After sessions, I take time to reflect on the work of my clients as well as how I have approached it. I will often schedule a consultation with a colleague to very generally share how therapy has been going and how I feel about the week of sessions.

One thing that I’ve been reminded of recently is the importance of not only holding space for the client but being affirmative and sharing reflections that connect with the client’s experiences.

In my training, both prior to being licensed and now, I have studied multiple modalities. These modalities are often blended together when they make sense organically for the specific client I am working with in the moment.

I recently came across an article that was discussing how therapists are often trained in reflections but not necessarily reflections that are deep or connect with the client. In my work, I do include empathy and connection and have cultivated my own style of therapy (which also includes humor!).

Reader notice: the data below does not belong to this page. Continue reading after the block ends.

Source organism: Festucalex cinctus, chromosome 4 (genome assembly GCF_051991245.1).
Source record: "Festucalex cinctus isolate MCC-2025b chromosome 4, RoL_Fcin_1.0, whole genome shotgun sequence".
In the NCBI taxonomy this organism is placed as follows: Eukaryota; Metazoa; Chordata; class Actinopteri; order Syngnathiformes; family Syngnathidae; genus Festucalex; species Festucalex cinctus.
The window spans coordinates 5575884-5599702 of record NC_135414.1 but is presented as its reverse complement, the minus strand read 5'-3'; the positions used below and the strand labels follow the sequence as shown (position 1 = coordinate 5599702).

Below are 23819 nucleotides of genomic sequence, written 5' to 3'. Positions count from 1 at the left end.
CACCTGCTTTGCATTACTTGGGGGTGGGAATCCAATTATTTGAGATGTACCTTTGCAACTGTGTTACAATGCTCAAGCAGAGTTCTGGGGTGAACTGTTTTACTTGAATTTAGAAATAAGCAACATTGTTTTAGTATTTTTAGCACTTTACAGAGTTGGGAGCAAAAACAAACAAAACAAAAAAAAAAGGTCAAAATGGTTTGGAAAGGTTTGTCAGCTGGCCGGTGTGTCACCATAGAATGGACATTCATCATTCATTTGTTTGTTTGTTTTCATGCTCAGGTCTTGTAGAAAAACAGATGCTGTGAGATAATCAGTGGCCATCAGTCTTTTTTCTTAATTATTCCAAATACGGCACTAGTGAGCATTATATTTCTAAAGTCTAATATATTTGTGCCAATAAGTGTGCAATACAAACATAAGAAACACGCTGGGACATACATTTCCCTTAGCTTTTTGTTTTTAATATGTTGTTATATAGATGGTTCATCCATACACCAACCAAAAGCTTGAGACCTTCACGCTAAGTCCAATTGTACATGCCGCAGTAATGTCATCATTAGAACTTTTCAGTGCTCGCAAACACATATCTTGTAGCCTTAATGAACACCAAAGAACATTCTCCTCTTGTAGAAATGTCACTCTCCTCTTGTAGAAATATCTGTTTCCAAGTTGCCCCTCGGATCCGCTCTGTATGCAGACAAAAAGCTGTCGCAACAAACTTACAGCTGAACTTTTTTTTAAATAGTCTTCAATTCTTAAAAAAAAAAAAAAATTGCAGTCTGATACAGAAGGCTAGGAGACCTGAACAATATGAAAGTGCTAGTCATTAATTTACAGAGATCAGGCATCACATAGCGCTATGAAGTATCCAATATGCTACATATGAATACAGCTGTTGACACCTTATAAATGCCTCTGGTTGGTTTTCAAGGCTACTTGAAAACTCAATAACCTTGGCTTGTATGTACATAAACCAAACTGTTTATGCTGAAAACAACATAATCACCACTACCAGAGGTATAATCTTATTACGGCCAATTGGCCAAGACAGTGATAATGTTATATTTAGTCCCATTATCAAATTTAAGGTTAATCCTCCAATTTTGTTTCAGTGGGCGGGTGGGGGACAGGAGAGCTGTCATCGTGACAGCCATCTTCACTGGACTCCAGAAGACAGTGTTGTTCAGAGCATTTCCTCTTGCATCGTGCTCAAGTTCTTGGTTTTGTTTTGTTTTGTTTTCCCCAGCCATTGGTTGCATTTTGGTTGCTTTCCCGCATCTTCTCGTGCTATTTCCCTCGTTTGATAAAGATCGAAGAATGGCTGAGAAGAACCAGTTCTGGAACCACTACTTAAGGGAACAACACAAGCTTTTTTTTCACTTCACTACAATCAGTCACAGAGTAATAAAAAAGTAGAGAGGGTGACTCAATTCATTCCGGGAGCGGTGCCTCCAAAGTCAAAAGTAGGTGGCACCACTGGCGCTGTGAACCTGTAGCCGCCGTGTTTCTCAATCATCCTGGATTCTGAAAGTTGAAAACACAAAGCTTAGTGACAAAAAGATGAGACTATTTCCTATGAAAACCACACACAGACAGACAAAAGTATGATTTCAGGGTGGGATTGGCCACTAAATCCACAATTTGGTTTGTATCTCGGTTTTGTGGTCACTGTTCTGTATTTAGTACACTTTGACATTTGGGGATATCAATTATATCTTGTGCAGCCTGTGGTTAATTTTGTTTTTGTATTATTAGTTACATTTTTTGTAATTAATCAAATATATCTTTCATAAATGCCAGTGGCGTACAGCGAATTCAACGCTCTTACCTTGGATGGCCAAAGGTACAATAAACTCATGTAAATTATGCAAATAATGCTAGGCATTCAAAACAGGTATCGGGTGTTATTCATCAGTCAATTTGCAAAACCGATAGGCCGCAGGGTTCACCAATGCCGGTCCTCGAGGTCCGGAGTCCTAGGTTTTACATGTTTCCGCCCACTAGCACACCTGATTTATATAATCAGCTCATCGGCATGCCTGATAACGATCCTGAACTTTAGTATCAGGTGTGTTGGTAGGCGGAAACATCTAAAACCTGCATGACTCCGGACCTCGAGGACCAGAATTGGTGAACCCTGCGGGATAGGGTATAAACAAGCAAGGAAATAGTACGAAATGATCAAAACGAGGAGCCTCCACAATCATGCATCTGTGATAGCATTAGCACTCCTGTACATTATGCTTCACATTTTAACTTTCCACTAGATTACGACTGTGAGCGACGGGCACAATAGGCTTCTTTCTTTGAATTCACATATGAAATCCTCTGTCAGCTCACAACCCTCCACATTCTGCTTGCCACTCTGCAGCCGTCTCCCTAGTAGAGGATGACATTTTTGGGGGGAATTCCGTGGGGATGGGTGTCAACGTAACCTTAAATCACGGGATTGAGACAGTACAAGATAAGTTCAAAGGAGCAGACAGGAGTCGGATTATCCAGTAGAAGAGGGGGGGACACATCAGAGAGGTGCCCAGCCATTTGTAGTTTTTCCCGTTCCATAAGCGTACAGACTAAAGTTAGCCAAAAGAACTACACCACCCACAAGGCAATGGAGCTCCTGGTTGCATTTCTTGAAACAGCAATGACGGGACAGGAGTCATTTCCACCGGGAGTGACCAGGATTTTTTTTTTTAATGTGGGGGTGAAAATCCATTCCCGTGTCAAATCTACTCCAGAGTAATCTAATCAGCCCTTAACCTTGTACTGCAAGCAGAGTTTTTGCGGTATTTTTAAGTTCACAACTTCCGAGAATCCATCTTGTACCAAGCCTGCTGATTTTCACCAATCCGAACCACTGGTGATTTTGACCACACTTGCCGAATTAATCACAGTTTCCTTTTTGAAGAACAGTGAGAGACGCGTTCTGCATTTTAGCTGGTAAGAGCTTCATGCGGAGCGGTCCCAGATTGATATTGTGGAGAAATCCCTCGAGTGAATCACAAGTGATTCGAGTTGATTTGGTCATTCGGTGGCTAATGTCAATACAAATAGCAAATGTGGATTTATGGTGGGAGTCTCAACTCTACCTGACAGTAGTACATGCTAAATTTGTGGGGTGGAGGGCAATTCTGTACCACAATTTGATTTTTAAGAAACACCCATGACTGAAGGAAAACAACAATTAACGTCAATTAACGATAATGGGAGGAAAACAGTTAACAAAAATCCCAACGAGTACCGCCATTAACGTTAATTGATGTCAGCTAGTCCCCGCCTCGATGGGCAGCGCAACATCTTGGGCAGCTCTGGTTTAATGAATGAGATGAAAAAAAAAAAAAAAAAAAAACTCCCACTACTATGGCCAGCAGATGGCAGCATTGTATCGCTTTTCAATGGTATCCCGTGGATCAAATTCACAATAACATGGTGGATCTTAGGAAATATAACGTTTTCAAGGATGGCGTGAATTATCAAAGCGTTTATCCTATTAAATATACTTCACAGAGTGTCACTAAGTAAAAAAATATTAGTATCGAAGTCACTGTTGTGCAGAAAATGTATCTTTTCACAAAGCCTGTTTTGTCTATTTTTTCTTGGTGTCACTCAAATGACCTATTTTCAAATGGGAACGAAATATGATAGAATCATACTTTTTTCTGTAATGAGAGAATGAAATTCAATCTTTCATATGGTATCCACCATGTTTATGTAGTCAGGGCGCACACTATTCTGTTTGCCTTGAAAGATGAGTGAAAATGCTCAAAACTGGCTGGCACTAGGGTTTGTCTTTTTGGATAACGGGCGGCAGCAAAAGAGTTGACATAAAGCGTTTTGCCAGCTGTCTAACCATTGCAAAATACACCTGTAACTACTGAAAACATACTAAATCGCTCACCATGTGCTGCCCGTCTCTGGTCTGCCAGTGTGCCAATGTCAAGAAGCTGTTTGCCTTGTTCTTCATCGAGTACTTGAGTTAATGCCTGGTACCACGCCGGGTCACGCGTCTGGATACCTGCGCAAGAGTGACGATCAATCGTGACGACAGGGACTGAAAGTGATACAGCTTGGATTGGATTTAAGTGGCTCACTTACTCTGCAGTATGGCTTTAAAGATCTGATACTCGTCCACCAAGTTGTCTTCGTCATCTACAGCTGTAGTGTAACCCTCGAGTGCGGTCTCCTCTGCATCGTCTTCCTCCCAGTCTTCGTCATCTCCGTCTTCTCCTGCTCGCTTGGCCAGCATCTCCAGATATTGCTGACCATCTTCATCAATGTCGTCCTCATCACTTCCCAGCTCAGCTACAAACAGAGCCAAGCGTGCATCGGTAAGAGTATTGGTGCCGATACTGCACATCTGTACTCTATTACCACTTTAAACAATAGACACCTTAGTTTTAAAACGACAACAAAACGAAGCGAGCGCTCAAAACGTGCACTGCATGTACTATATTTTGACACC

But for anyone who is interested, I’m including the link to the article as I was fascinated to think about how my style has evolved from when I first was training. There’s the basic reflection style and then deeper ways of approaching an issue, and when I first started out, I definitely was more formulaic in a  way. Thankfully, my LGBTQIA+ Affirmative training quickly allowed me to grow to include important self-disclosure as a cis gay male and also incorporate discussions of the LGBTQIA+ community in therapy when warranted. I also enjoy incorporating my humor naturally in sessions.

Here’s the article that piqued my interest most recently: